The Importance of Supply Chain Technician Certifications to Technicians

 

By Sara Pearson Specter

 

Supply Chain Technician (SCT) Certifications: An Introduction

 

A supply chain technician is defined as “a person who installs, operates, supports, upgrades or maintains the software, hardware, automated equipment and systems that support the supply chain.”[1] To find employment at any level of a supply chain—the different organizations across a network that transform raw materials and components into finished goods, then deliver them to the end consumer—today’s technicians must understand both automated warehousing facilities and the technologies and systems they rely upon.

 

The variety of foundational skills[2] technicians are expected to possess spans several fields, including:

 

General mechanics and manufacturing technologies
Direct current (DC) and alternating current (AC) electrical and electronics
Pneumatic and hydraulic power supplies
Welding
Technical communications, including blueprint reading, documentation, analysis, mathematics and calculations
Scanners, microprocessors, control systems and programmable logic controllers (PLCs)
Occupational Safety and Health Administration (OSHA) safety standards for general industry

 

It’s a broad field of expertise, characterized by the variety of different job titles used to describe the position. Among them: Industrial Machinery Technician, Industrial Maintenance Mechanic, Electromechanical Technician and Mechatronics Technician.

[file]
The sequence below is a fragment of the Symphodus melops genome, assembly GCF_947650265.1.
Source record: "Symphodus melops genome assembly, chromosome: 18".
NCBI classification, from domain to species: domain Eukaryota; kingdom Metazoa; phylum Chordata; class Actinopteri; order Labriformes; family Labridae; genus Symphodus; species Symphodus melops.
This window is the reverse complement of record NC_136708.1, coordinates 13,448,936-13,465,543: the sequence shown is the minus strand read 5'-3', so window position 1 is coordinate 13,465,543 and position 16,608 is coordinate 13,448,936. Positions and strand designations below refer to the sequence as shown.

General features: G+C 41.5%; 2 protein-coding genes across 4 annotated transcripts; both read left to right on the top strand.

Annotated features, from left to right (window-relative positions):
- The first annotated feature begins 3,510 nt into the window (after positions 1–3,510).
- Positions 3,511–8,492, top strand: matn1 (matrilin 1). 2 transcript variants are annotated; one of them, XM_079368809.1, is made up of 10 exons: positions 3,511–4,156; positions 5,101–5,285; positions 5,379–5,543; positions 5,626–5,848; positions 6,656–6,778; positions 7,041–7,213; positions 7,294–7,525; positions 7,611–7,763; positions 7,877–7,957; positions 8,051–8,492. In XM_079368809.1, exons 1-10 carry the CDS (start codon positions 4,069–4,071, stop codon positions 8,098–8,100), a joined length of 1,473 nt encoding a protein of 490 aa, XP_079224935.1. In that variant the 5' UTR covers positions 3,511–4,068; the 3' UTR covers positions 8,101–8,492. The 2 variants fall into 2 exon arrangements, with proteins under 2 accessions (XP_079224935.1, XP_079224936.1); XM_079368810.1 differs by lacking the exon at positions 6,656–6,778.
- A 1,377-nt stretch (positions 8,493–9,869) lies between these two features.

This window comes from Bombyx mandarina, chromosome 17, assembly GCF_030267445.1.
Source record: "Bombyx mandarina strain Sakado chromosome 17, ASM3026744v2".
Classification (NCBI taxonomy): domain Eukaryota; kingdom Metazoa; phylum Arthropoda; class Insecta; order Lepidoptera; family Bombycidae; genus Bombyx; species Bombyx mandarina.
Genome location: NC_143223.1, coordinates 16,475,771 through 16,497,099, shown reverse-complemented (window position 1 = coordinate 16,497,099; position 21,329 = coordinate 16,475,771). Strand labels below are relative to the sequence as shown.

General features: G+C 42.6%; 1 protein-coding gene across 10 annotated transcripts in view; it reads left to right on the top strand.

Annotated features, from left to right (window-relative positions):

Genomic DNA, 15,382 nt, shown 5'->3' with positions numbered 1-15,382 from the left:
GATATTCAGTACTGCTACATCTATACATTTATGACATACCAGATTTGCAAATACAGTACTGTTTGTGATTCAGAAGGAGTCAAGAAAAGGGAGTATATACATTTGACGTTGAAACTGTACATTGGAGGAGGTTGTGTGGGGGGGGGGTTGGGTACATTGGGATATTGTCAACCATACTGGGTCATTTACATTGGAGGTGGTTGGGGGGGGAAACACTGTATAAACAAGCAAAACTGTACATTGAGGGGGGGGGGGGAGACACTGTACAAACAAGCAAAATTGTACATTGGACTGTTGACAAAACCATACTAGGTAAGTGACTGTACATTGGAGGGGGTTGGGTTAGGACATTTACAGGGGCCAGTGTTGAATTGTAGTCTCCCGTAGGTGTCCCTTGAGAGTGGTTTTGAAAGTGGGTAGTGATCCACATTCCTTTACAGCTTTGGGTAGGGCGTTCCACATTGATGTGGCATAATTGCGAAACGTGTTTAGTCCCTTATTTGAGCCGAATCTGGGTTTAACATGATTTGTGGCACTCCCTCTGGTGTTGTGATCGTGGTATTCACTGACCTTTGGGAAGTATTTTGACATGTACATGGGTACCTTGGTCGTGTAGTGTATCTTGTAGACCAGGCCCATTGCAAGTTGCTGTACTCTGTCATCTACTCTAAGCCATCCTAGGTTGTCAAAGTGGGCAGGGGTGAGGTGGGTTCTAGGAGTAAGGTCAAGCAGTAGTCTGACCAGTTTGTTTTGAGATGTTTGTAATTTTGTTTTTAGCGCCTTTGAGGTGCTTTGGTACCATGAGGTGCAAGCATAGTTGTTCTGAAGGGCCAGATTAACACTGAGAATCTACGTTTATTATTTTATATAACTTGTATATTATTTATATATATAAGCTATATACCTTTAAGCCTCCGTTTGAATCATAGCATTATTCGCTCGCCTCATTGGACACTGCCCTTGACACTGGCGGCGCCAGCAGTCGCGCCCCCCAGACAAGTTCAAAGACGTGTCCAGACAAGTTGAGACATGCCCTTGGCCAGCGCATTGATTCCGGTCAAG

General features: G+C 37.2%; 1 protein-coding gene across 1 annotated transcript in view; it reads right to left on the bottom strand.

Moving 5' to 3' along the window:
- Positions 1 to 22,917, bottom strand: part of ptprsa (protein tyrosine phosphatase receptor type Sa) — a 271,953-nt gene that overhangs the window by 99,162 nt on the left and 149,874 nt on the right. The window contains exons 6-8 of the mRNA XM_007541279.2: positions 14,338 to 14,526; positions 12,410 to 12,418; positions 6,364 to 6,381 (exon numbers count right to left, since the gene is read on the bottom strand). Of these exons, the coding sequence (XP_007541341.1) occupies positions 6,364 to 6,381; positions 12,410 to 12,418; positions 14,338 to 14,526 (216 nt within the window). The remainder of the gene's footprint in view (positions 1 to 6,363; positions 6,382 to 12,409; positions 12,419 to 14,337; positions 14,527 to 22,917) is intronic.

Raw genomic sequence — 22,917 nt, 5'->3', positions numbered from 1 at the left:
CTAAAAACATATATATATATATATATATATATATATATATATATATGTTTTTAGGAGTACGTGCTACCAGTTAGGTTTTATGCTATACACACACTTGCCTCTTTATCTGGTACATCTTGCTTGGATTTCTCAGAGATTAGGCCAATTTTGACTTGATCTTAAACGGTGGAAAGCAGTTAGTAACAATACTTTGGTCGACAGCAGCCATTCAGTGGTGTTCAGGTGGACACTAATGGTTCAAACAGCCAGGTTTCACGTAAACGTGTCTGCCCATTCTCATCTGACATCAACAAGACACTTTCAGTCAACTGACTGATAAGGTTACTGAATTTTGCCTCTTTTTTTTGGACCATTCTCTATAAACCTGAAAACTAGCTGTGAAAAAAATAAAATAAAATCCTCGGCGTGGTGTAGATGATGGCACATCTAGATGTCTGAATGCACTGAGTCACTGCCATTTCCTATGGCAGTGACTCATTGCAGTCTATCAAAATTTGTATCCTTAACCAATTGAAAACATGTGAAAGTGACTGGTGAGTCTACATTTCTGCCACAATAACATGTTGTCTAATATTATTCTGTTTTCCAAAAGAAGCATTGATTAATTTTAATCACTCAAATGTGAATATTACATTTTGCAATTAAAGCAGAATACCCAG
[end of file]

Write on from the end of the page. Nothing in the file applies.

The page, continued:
No matter what job is called by an employer, supply chain technicians are in high demand. The U.S. Bureau of Labor Statistics projects job growth in the field to be as high as 28%, or 120,000 new positions created, by 2020.[3] Further, The National Center for Supply Chain Technology Education (SCTE) found in a May 2013 study that “current employment for supply chain technicians is estimated to be 203,000. However, over the next two years this field is expected to grow at a significant rate… [projected at] an increase of 30%, or an additional 61,000 jobs in 24 months.”[4]

 

The field is growing because supply chain technicians are needed by every industry that utilizes a supply chain to produce and deliver its products to market. They include retail, automotive, pharmaceutical, food and beverage, consumer packaged goods, manufacturing, aerospace, durable goods and more. At companies in these industries, technicians support, maintain and repair increasingly complex automated equipment and machinery: advanced technologies that are installed and used throughout manufacturing, warehousing and distribution facilities with increasing frequency.

 

Although the field is growing, it currently lacks a formal certification process. By obtaining a formal, industry-recognized certification, a technician can show a current or prospective employer that he or she has attained a specific level of supply chain-related technical knowledge, skills, competence and ability.

 

Such a certification process is currently in development. Upon its completion, it will establish a core set of skills required, as well as an independent evaluation procedure that will validate an individual’s mastery of those skills. Certification will benefit workers at any level of their career, including: entry-level high school graduates and technical/community college students, workers with (or without) related experience looking to enter the field, displaced workers, veterans, and workers currently employed in the field who seek to advance their careers.